2) Focus on the value you bring and not on what you need from the employer. Focusing on your needs when applying for work can come off as desperate, weak, needy, or even insincere. Use statements about how good you are at what you do or how great it would be for the company to have you.
3) Think of everything you say as dropping a foreign idea into your interlocutor's mind. Every idea you put out there enters their head in it's raw form. They must then exert some sort of mental effort to reconcile this new data with reality. Is it true? Is it false? If they do not do this, it simply remains in it's uncontested state.
This topic could probably be unpacked in greater detail, but I'll save that for some other time.
For now, just imagine two scenarios. Picture yourself speaking to someone you want to hire you. Imagine this fictional person will not put any effort into wrestling with the ideas you put into his head. Which of these plays is the winning move?
A) "I'm the perfect fit for your position."
B) "I hope we can work together soon."
Friday, August 12, 2016
Tuesday, June 14, 2016
Thursday, June 02, 2016
Wednesday, June 01, 2016
Sunday, May 29, 2016
So, it took me a while to actually play Street Fighter V, but eventually I received it as a gift from my father who was waxing nostalgic over our playing Street Fighter II Turbo during my childhood.
My time is far more limited these days and playing games is usually contingent on sacrificing an hour or two of sleep or a sufficiently fathomless nap from the kids. But, after having managed some preliminary exploration into the game, I determined that I ought to at least be able to make it as "silver trash" with minimal training. Recently I met this goal more easily than I had expected and I'm curious what it will take to get to gold.
Now, I'd heard a lot of talk about rage quitting being a major issue among SFV players. My personal experience was at odds with this, though; where were all this quitters, anyway?
Turns out they are in Silver league.
Almost uniformly the bronzies I had been playing saw their matches through to the end and overwhelmingly they chose to play out the whole set without much regard to gaming the system for points. Likewise gold players would often see through an entire set with me despite the paltry gains in points a victory over myself would have netted them. But, when I began to regularly compete with players the three silver ranks, things started to change; suddenly I understood the complaints.
Based on the quitting, the style of play, and meta gaming for points seen in Silver league, my current hypothesis is as follows:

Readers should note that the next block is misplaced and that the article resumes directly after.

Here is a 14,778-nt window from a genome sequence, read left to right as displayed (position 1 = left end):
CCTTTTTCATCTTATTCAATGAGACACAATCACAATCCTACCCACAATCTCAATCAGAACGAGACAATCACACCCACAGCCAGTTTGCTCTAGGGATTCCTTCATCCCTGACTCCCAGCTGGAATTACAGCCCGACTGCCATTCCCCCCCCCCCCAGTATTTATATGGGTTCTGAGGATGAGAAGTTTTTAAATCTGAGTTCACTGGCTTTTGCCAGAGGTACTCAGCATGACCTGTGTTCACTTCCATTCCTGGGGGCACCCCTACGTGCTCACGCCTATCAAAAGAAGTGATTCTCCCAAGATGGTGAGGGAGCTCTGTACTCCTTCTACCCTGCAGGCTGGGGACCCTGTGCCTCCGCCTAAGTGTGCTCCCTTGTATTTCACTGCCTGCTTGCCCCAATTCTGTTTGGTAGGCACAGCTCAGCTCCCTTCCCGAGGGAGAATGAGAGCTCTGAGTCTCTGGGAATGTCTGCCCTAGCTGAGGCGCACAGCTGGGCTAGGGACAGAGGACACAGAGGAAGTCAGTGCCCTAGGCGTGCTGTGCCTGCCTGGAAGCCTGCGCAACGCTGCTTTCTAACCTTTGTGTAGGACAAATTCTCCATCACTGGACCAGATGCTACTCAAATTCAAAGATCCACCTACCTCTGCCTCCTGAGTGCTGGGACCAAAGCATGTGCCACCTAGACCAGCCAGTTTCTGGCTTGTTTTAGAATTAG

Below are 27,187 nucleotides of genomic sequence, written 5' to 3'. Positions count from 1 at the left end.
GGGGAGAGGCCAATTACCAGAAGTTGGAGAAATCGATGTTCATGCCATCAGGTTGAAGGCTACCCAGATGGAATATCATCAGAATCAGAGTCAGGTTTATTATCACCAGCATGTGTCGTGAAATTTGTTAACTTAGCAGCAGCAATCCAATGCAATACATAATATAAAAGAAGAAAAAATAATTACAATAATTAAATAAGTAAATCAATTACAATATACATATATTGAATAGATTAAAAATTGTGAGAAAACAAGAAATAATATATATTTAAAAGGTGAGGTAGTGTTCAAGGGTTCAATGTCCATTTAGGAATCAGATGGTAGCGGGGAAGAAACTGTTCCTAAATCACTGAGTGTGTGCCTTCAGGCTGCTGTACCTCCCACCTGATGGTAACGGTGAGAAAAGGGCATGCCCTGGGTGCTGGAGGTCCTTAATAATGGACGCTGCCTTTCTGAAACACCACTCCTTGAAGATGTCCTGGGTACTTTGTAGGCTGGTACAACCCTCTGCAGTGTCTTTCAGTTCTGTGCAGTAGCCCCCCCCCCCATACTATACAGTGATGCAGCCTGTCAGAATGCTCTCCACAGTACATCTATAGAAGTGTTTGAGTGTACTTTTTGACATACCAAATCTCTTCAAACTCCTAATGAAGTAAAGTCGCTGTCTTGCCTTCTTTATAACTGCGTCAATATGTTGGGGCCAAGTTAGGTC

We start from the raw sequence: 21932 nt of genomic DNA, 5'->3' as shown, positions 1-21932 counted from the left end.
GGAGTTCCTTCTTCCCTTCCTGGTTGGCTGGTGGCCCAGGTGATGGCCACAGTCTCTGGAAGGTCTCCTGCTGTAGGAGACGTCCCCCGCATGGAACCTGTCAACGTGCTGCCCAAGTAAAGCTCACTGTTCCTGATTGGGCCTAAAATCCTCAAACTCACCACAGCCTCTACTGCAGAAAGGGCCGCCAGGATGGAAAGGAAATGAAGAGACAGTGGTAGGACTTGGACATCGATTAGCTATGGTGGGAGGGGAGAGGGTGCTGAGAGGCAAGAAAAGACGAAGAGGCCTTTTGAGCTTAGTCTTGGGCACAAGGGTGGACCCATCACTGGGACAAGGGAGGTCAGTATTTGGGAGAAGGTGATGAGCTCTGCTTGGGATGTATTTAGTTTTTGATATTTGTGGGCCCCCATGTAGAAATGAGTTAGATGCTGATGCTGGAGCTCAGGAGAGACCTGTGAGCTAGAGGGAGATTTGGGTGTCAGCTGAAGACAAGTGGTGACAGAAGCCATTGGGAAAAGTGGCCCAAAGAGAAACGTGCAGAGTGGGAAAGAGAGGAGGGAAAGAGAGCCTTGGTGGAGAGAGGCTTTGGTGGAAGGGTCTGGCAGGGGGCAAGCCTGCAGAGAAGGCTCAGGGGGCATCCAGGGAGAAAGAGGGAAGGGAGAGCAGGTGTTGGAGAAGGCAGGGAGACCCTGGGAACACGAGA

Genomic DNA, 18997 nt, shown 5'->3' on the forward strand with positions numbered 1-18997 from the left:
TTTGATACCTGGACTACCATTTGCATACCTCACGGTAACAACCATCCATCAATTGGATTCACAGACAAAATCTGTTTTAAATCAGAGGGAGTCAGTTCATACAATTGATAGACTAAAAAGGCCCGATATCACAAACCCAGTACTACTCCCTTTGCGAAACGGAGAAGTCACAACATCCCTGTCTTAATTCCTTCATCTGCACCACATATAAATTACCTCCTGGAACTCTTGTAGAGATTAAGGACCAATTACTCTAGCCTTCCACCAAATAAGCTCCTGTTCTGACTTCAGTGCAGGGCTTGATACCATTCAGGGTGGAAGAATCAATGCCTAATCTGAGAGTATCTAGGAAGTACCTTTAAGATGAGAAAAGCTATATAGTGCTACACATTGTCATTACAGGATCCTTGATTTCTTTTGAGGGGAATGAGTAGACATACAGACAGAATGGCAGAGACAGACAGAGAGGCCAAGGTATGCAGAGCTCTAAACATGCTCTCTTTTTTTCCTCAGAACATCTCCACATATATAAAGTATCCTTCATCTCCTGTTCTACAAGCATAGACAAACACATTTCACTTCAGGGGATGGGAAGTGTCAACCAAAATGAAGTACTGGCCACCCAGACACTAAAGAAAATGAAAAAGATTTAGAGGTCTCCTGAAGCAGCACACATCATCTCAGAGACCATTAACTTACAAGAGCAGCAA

Silver leaguers are disproportionately prideful to their actual skill level.
For the record, I take on nearly all commers. I'll finish a set with just about anyone, except perhaps the poorest of rookies who would be done more harm by it point-wise and people proven to rage quit when things don't go in their favor. If something needs to be addressed in real life, i leave the controller and forfeit the points. I never rage quit. I've received some massive blows to my score because of this, but also seen massive gains by overcoming high rankers.
Part of what is so fascinating about fighting games for me is how they reveal the personallity of players. I'm curious how Golds will behave, but for now an important lesson is that Silvers are probably very vulnerable l to trolling tactics. Repeatedly throw them or tick away at them with only light punches; being obnoxious in gameplay will likely put a silver on tilt and if you can then withstand and counter their offense you'll have yourself a win.
What a strange demeanor by which to deliver that phrase. But, I think I know why he was reluctant to admit what ought to be a glorious revelation.
What I think he realized was that we have all the necessary infrastructure in place for a golden age of gaming; all the wheels seem to be turning, after all. People have convenient access to powerful games-making software and an unprecedented ability to self publish their work or get it into a number of viable publishing platforms. I can tell you from experience that even representation on the major home consoles is far more accessible than it was less than a decade ago. This can be illustrated simply by taking a look at their respective digital storefronts.
Yet here we are, wistfully awaiting for something important to happen, all the while sighing over it's absence and lamenting the disappointments that arrive instead. Why?
I have seen many ideas put forth, but I will cut to the chase and identify what I observe to be the worst problem:
I have come to understand this as one of the hallmark features of millennial art. In an age of prodigious opportunity, where individuals really can make their visionary game a reality, people far too often choose to instead produce something ironic and irreverent, affirming what they purport to admire on one hand, but sneering condescendingly at it from the other.
These are the "turbo fist puncher" homages to Streets of Rage and the "super blocky dungeon" successors to Wizardy.
Perhaps you think I simply don't have a sense of humor, but when I look out and observe that contemporary works inspired by previous successes are ubiquitously either failed attempts to reboot someone else's property or aweless, uninsightful satires, I have to conclude that by and large no one cares or understands what previously existed.
Thank goodness Doom is supposed to be good.